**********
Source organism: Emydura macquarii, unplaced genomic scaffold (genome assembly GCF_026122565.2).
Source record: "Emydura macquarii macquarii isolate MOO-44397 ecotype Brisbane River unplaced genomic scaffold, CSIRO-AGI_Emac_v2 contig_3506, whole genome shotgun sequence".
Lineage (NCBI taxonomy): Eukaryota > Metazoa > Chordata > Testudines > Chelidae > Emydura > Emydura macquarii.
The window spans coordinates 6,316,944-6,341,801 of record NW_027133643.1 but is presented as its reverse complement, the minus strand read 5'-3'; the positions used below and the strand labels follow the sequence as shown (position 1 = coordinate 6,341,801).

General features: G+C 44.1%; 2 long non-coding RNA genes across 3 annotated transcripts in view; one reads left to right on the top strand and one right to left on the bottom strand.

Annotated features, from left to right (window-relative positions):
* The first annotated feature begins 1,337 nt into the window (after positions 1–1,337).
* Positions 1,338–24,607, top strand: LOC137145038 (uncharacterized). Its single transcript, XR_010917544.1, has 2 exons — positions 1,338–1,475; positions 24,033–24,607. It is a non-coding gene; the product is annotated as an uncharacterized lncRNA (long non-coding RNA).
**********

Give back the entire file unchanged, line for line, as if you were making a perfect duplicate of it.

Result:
Source organism: Emydura macquarii, unplaced genomic scaffold (genome assembly GCF_026122565.2).
Source record: "Emydura macquarii macquarii isolate MOO-44397 ecotype Brisbane River unplaced genomic scaffold, CSIRO-AGI_Emac_v2 contig_3506, whole genome shotgun sequence".
Lineage (NCBI taxonomy): Eukaryota > Metazoa > Chordata > Testudines > Chelidae > Emydura > Emydura macquarii.
The window spans coordinates 6,316,944-6,341,801 of record NW_027133643.1 but is presented as its reverse complement, the minus strand read 5'-3'; the positions used below and the strand labels follow the sequence as shown (position 1 = coordinate 6,341,801).

General features: G+C 44.1%; 2 long non-coding RNA genes across 3 annotated transcripts in view; one reads left to right on the top strand and one right to left on the bottom strand.

Annotated features, from left to right (window-relative positions):
* The first annotated feature begins 1,337 nt into the window (after positions 1–1,337).
* Positions 1,338–24,607, top strand: LOC137145038 (uncharacterized). Its single transcript, XR_010917544.1, has 2 exons — positions 1,338–1,475; positions 24,033–24,607. It is a non-coding gene; the product is annotated as an uncharacterized lncRNA (long non-coding RNA).